And once again I’ll copy that module name and I’ll go down to my material imports. I’ll add that at the end of the list, and now that I’ve done that I’ll need to control p and go to the customers-routing.module, and we need to add our new route. So the first I’ll need to do is import that new component. So on line five I’m going to import the CustomerNewComponent from customer-new/customer-new.component. Okay, now that we’ve saved that I’ll copy the name on line five and I’m going to add a new path here.

So I’ll put a comma there and we’re going to do the new path is going to be new and the component will be, component will be our CustomerNewComponent. Now let’s go ahead and npm start and just make sure that our component works correctly before we add material pieces. Returning to my customers new path I see that the new customer module works and now I can add my material components. Returning to Visual Studio Code I can go ahead and start adding my input. So I’m going to command p and go to the customer-new.component.html.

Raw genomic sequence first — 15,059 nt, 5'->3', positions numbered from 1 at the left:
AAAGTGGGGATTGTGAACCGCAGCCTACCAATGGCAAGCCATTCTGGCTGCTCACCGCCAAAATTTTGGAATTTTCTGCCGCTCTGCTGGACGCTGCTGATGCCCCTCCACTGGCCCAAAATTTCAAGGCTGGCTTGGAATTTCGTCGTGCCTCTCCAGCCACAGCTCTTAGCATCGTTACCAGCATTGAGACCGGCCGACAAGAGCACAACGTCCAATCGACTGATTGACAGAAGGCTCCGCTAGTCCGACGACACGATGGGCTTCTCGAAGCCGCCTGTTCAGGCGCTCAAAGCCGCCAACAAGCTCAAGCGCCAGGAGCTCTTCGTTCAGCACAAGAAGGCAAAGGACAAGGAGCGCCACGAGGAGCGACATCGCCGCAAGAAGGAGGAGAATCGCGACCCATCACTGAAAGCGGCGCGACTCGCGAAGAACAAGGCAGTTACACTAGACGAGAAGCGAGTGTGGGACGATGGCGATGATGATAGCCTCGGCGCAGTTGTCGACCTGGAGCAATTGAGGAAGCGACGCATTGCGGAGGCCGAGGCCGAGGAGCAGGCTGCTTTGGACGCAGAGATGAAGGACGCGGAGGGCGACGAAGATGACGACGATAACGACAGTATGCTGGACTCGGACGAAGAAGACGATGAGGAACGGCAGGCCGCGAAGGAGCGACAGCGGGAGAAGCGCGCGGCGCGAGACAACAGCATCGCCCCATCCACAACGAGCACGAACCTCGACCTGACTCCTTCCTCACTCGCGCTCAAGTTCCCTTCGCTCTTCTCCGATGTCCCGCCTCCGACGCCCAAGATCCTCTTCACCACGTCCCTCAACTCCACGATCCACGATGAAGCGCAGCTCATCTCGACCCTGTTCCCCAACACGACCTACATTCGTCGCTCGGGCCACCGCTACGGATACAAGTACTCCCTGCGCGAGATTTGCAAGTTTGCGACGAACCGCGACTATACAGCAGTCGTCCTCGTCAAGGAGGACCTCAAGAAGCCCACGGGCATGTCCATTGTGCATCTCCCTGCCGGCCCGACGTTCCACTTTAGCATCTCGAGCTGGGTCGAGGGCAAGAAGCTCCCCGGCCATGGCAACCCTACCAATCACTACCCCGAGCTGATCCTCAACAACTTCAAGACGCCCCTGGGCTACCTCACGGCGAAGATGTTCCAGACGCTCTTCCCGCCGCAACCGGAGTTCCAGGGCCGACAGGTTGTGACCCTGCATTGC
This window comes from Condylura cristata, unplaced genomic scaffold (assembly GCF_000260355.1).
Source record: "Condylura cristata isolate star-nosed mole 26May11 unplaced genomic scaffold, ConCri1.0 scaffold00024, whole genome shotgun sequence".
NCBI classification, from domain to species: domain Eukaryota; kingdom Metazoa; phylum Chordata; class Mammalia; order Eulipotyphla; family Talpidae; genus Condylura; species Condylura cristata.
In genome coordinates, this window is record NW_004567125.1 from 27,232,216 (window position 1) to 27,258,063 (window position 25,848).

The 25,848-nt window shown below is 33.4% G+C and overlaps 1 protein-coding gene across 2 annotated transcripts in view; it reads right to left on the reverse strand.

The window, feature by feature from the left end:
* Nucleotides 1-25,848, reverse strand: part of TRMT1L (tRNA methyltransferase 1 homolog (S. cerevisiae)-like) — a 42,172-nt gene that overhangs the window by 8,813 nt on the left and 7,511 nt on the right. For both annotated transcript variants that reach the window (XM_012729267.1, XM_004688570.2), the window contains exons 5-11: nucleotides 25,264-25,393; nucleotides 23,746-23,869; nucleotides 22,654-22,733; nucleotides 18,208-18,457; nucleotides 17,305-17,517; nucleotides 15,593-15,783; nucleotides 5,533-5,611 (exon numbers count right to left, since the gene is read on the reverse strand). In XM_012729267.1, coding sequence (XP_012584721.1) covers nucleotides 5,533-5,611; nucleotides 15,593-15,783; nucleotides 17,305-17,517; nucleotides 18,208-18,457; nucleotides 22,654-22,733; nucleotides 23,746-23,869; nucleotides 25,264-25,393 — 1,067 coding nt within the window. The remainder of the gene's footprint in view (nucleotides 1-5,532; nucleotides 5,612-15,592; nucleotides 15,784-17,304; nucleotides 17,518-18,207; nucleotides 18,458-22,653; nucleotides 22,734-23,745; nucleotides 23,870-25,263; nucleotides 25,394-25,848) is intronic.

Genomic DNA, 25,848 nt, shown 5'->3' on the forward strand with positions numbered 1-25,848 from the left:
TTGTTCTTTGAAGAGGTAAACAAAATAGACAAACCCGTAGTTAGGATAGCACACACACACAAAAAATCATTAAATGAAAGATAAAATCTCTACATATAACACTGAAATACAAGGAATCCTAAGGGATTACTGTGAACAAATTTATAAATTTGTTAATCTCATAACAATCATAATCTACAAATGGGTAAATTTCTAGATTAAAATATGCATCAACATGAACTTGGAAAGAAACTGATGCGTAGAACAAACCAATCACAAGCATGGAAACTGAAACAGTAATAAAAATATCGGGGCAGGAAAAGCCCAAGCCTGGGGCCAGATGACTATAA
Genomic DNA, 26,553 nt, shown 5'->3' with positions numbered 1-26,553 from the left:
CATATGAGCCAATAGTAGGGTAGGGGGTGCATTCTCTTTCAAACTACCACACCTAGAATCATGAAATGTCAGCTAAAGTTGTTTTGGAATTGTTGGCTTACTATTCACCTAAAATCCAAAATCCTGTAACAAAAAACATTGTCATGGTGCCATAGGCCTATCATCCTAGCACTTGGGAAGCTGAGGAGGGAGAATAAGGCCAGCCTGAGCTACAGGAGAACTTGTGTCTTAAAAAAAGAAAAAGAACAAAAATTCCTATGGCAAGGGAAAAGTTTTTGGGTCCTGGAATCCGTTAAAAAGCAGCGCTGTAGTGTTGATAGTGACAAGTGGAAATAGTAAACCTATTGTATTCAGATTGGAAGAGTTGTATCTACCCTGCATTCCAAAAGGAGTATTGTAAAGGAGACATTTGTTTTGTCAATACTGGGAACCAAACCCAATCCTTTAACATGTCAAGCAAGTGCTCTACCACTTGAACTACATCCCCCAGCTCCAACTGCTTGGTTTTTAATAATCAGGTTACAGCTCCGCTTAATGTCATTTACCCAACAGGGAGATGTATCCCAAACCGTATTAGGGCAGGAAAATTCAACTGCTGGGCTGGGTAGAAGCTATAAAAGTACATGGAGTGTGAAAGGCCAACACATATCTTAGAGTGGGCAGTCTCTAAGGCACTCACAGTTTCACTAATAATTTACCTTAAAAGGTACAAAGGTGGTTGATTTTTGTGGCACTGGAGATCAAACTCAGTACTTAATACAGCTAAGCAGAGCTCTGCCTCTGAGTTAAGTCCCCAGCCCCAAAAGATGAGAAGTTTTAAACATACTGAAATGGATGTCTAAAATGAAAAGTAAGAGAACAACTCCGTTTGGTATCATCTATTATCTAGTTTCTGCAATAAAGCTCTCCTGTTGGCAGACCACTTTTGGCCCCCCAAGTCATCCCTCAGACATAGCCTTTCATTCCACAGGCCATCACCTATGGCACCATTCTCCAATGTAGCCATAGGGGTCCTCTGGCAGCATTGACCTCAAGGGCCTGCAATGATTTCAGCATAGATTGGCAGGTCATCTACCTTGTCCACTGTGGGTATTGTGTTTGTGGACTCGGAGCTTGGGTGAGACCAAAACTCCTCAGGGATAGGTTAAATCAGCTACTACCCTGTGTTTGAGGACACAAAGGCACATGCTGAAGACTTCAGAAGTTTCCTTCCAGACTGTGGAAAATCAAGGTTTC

And let’s just clear out the autogenerated content and let’s put everything inside of a mat-card on line one. Inside the mat-card we’re going to add our mat-card title and our mat-card-content as well as our mat-card-actions. I find that putting things in the card like this looks really nice and clean. And on the mat-card-title on line two we’re going to call this New Customer. And inside of our content this is where we’re going to add our form.

So let’s go ahead and add a form in here. And I’m going to add a mat-form-field class full-width, which is an input and use the matInput directive. The placeholder will be email. And I’m going to add a new directive here in brackets called formControl=emailFormControl. And then I’m going to add an errorStateMatcher, and in quotes I’ll go ahead and put matcher there. And now let’s add some hints.